The EU sent a letter of formal notice to the UK Thursday over a UK bill that breaches the EU-UK Withdrawal Agreement and thus violates international law.
Ursula Von der Leyen, the European Commission president, announced Thursday that it had launched a formal infringement procedure against the UK through a letter of formal notice sent to the UK for breaching its obligations under the Withdrawal Agreement by passing a bill known as the United Kingdom Internal Market Bill.
The bill, which was introduced in the House of Commons earlier this month, sets up rules for the operation of the UK internal market once the Brexit transition period ends. It contains certain provisions that would allow UK ministers to override parts of The Withdrawal Agreement—particularly, the “Protocol on Ireland and Northern Ireland” section.
The Protocol on Ireland and Northern Ireland essentially requires that Northern Ireland continue to enforce the EU’s customs rules and rules on product standard so as to make checks on goods traveling from Northern Ireland (a non-EU country) into Ireland (an EU country) unnecessary.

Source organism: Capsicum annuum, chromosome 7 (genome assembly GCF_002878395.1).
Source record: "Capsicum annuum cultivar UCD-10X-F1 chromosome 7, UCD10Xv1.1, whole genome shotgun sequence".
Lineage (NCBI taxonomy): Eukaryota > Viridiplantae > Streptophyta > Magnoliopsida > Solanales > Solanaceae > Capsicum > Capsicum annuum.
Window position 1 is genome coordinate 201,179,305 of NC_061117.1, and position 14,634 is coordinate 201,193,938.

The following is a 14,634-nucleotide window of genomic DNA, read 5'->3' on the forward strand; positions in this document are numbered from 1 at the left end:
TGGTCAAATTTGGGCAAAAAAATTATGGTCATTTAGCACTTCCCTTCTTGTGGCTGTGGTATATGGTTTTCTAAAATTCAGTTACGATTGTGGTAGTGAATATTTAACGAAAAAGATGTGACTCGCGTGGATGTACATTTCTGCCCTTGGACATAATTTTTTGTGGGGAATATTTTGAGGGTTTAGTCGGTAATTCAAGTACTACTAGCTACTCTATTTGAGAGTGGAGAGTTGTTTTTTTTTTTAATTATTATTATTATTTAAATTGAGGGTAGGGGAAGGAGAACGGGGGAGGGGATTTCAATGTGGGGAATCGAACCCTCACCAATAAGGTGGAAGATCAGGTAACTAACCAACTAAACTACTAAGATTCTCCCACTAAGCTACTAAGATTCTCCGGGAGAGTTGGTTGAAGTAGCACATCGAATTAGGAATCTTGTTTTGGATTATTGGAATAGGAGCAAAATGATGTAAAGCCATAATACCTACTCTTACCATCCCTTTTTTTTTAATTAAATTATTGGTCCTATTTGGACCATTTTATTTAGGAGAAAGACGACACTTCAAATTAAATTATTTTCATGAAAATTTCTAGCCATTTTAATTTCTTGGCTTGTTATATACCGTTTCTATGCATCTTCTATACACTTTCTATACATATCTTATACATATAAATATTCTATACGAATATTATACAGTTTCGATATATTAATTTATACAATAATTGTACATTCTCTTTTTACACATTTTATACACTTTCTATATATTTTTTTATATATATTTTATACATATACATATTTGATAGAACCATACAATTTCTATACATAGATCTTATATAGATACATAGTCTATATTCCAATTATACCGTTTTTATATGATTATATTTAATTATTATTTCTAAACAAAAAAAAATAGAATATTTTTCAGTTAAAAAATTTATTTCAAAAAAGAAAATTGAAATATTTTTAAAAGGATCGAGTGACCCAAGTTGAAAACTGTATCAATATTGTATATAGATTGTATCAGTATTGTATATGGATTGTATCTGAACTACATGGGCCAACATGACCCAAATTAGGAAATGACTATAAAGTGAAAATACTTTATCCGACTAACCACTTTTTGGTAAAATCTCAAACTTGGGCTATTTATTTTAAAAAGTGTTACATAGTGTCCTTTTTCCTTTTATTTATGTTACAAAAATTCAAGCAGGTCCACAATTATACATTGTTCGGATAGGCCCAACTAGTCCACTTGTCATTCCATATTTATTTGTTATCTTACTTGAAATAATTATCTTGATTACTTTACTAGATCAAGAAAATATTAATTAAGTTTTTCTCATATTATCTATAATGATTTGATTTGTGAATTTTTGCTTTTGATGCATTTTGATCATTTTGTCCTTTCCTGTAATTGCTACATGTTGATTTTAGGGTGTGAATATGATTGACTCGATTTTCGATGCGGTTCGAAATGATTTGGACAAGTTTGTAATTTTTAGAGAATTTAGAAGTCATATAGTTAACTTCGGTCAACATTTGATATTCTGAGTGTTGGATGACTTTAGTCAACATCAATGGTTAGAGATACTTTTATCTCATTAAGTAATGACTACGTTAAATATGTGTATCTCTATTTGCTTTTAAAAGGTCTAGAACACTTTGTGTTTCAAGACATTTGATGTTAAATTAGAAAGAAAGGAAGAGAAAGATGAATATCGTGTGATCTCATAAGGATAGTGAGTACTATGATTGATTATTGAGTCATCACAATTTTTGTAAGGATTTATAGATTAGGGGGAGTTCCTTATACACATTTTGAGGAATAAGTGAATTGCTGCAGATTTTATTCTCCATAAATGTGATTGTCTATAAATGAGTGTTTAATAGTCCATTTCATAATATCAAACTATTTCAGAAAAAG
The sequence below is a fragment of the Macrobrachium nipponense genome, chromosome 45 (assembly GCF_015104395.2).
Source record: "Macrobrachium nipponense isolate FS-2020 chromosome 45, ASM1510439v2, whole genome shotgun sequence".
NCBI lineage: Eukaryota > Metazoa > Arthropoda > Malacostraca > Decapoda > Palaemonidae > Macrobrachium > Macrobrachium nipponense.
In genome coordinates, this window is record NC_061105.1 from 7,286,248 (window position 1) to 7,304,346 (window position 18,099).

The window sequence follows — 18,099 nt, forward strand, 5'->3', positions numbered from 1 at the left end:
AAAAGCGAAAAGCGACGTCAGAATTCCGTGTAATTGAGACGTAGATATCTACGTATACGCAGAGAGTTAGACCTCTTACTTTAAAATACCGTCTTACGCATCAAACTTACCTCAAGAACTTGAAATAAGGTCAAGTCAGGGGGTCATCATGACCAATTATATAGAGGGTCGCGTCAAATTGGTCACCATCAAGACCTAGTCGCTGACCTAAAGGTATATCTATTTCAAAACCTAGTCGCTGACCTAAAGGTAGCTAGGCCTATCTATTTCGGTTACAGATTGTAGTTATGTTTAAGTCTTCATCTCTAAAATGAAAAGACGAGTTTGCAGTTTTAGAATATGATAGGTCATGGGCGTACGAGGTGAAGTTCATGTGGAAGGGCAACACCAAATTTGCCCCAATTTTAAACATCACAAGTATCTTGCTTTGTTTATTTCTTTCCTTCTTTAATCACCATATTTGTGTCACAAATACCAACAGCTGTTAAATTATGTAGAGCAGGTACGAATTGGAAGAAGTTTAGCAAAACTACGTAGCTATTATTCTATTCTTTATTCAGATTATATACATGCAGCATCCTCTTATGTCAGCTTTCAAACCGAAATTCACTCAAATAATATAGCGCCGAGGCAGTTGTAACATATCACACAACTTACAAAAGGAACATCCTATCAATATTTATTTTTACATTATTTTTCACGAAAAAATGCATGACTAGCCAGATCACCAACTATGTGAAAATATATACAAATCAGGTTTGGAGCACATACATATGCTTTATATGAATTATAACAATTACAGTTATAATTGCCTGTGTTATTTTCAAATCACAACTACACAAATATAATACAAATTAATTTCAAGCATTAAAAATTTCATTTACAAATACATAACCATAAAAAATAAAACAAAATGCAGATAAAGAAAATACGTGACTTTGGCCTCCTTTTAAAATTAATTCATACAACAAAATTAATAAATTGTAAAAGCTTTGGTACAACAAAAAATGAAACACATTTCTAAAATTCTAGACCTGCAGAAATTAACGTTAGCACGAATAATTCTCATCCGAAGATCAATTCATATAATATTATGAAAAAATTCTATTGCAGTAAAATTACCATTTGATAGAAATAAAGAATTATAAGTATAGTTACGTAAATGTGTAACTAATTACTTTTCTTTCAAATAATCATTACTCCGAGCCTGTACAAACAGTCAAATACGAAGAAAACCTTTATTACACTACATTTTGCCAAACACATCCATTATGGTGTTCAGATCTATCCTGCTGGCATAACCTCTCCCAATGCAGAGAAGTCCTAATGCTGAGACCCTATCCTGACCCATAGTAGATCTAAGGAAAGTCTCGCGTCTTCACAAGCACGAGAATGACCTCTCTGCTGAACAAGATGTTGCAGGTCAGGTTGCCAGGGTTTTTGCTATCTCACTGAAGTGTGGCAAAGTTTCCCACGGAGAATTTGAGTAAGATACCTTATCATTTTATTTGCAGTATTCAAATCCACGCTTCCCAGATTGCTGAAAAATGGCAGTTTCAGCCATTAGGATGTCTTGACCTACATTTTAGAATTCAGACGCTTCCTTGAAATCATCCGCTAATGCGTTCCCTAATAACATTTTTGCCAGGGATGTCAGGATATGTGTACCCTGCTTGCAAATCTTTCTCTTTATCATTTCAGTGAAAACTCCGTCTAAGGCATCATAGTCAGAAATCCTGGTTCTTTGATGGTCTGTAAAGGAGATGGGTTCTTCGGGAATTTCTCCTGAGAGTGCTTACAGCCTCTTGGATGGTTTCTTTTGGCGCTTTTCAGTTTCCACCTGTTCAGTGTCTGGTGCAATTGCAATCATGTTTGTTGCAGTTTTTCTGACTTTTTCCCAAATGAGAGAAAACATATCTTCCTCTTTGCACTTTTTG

However, the bill would—if passed into law—allow UK ministers to “disapply” these rules and would thus hinder the implementation of the agreement.
The UK maintains that the contentious provisions are just a legal safety net to be used if negotiations with the EU on how to implement the Protocol fail. However, The EU, which had given the UK until the end of September to remove the contentious provisions from the draft bill, stated that the bill is a violation of the agreement and issued a letter of formal notice to the UK shortly after the bill received its final approval from members of the House of Commons on Tuesday.
“The draft bill is, by its very nature a breach of the obligation of good faith laid down in the withdrawal agreement. Moreover, if adopted as is, it will be in full contradiction to the protocol on Ireland and Northern Ireland,” said Von der Leyen.
The bill cleared the House of Commons with a 340-256 vote in favor of passing the bill. It will now move to the House of Lords for debate.